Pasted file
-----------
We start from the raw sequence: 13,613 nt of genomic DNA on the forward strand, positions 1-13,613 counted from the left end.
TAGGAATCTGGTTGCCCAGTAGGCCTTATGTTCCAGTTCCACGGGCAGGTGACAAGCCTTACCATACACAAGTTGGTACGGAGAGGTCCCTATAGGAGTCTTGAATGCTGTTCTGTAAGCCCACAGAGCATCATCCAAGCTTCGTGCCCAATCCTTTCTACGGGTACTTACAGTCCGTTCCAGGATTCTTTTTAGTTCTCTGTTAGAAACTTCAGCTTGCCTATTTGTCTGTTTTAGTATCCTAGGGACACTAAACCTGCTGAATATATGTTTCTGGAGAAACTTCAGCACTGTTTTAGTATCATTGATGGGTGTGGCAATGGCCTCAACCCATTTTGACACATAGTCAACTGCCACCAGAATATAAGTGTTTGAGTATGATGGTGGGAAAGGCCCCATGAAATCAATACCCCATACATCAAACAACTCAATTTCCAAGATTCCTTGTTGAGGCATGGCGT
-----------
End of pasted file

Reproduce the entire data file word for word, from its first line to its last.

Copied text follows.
We start from the raw sequence: 13,613 nt of genomic DNA on the forward strand, positions 1-13,613 counted from the left end.
TAGGAATCTGGTTGCCCAGTAGGCCTTATGTTCCAGTTCCACGGGCAGGTGACAAGCCTTACCATACACAAGTTGGTACGGAGAGGTCCCTATAGGAGTCTTGAATGCTGTTCTGTAAGCCCACAGAGCATCATCCAAGCTTCGTGCCCAATCCTTTCTACGGGTACTTACAGTCCGTTCCAGGATTCTTTTTAGTTCTCTGTTAGAAACTTCAGCTTGCCTATTTGTCTGTTTTAGTATCCTAGGGACACTAAACCTGCTGAATATATGTTTCTGGAGAAACTTCAGCACTGTTTTAGTATCATTGATGGGTGTGGCAATGGCCTCAACCCATTTTGACACATAGTCAACTGCCACCAGAATATAAGTGTTTGAGTATGATGGTGGGAAAGGCCCCATGAAATCAATACCCCATACATCAAACAACTCAATTTCCAAGATTCCTTGTTGAGGCATGGCGT